Realize that private people have a greater right to control information about themselves than public figures and others who seek power, influence or attention. Weigh the consequences of publishing or broadcasting personal information.

The committee that revised the Society’s Code of Ethics felt the document’s tenets and underlying principles apply to all journalism regardless of how it’s ultimately presented. Still, the committee knew people interested in ethical journalism may benefit from additional guidance from the Society and other people and organizations.
Below are several resources that the Society’s ethics committee compiled to help people with day-to-day decisions. These resources are not formally part of the Code. Also, these lists will grow and change as more resources are found, or as resources become obsolete.

For those people who still have questions, please email the Society’s Ethics Hotline:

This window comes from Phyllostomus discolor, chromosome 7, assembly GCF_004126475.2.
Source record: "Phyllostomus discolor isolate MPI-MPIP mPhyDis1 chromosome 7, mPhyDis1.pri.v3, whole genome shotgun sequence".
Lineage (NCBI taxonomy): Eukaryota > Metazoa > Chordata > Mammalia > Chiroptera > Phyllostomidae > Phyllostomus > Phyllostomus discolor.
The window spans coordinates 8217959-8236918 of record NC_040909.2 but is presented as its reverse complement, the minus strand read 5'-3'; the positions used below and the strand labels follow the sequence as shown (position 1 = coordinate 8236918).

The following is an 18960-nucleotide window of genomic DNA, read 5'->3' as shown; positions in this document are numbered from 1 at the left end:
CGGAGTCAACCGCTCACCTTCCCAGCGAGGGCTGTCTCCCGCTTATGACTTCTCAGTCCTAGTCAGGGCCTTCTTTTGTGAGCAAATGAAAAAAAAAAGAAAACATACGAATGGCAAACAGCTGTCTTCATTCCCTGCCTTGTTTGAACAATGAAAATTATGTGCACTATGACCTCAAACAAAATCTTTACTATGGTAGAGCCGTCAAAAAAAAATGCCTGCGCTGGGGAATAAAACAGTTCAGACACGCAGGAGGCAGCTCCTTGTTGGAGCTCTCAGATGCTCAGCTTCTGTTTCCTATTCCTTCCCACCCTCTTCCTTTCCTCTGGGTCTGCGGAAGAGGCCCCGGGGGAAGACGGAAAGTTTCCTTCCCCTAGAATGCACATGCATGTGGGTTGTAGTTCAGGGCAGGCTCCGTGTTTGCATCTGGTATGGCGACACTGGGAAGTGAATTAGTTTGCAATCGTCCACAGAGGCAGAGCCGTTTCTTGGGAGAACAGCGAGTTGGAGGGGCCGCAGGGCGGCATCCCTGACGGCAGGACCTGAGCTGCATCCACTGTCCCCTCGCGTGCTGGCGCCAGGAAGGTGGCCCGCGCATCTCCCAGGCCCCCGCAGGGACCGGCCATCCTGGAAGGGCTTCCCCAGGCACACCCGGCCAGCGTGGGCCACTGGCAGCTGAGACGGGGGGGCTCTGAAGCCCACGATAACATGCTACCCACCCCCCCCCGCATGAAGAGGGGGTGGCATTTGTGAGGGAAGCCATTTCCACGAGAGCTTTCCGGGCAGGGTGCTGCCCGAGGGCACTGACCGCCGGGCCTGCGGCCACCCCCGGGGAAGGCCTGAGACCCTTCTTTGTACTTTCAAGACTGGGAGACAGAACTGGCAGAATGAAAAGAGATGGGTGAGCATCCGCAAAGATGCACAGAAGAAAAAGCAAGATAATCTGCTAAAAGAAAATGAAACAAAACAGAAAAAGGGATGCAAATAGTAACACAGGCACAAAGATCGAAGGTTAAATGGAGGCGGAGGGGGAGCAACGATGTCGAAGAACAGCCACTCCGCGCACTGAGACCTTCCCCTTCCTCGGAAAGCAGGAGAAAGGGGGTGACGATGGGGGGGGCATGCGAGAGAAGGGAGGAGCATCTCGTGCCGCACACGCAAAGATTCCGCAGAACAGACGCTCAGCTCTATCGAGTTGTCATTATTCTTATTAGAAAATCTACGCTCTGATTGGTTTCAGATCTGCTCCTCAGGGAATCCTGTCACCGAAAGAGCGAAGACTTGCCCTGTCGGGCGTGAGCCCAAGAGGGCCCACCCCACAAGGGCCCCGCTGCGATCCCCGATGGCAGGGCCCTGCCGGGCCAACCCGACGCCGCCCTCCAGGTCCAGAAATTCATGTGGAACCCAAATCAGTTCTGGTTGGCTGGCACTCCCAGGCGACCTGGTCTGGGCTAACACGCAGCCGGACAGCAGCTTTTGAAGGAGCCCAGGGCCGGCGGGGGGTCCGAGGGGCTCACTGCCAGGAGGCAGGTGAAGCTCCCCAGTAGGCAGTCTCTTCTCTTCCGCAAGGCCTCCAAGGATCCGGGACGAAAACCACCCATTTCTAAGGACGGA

• Journalists carry the responsibility of what their readers, viewers and listeners are and are not exposed to in reports. The Society’s Ethics Committee tackled many questions related to grief, tragedy and victims in a previous position paper.



  • Andrew Seaman writes for the Society’s Ethics Committee blog about a case when a reporter posted a photograph of a police report to Twitter with a person’s address and telephone numbers. “As children learn, sharing is caring, but we should care about what we share,” he writes.


  • In a post to the Society’s Ethics Committee blog, Andrew Seaman examines the line journalists walk between harm and serving the greater good. “A primary care doctor may prescribe medicine that causes side effects to control an even worse condition,” he writes. “Likewise, journalists may cause disruption in families, communities or countries to achieve their mission.”